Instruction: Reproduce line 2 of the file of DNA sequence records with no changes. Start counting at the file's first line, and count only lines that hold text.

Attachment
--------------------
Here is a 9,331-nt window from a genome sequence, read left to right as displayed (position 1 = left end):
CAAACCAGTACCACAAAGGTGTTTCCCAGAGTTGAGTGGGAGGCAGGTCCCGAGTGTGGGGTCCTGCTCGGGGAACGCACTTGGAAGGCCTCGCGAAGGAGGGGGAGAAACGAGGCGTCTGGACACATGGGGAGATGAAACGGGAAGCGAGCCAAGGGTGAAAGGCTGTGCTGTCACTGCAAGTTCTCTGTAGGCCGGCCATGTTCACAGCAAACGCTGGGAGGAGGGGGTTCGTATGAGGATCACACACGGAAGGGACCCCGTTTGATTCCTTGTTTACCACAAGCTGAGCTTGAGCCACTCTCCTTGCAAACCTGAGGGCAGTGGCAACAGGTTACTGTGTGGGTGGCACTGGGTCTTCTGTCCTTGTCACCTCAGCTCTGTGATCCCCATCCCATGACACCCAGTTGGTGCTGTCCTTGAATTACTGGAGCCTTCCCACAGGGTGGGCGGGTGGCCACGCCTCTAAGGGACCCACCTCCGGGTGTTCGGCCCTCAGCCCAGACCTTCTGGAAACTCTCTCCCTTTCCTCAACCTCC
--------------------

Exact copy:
CAAACCAGTACCACAAAGGTGTTTCCCAGAGTTGAGTGGGAGGCAGGTCCCGAGTGTGGGGTCCTGCTCGGGGAACGCACTTGGAAGGCCTCGCGAAGGAGGGGGAGAAACGAGGCGTCTGGACACATGGGGAGATGAAACGGGAAGCGAGCCAAGGGTGAAAGGCTGTGCTGTCACTGCAAGTTCTCTGTAGGCCGGCCATGTTCACAGCAAACGCTGGGAGGAGGGGGTTCGTATGAGGATCACACACGGAAGGGACCCCGTTTGATTCCTTGTTTACCACAAGCTGAGCTTGAGCCACTCTCCTTGCAAACCTGAGGGCAGTGGCAACAGGTTACTGTGTGGGTGGCACTGGGTCTTCTGTCCTTGTCACCTCAGCTCTGTGATCCCCATCCCATGACACCCAGTTGGTGCTGTCCTTGAATTACTGGAGCCTTCCCACAGGGTGGGCGGGTGGCCACGCCTCTAAGGGACCCACCTCCGGGTGTTCGGCCCTCAGCCCAGACCTTCTGGAAACTCTCTCCCTTTCCTCAACCTCC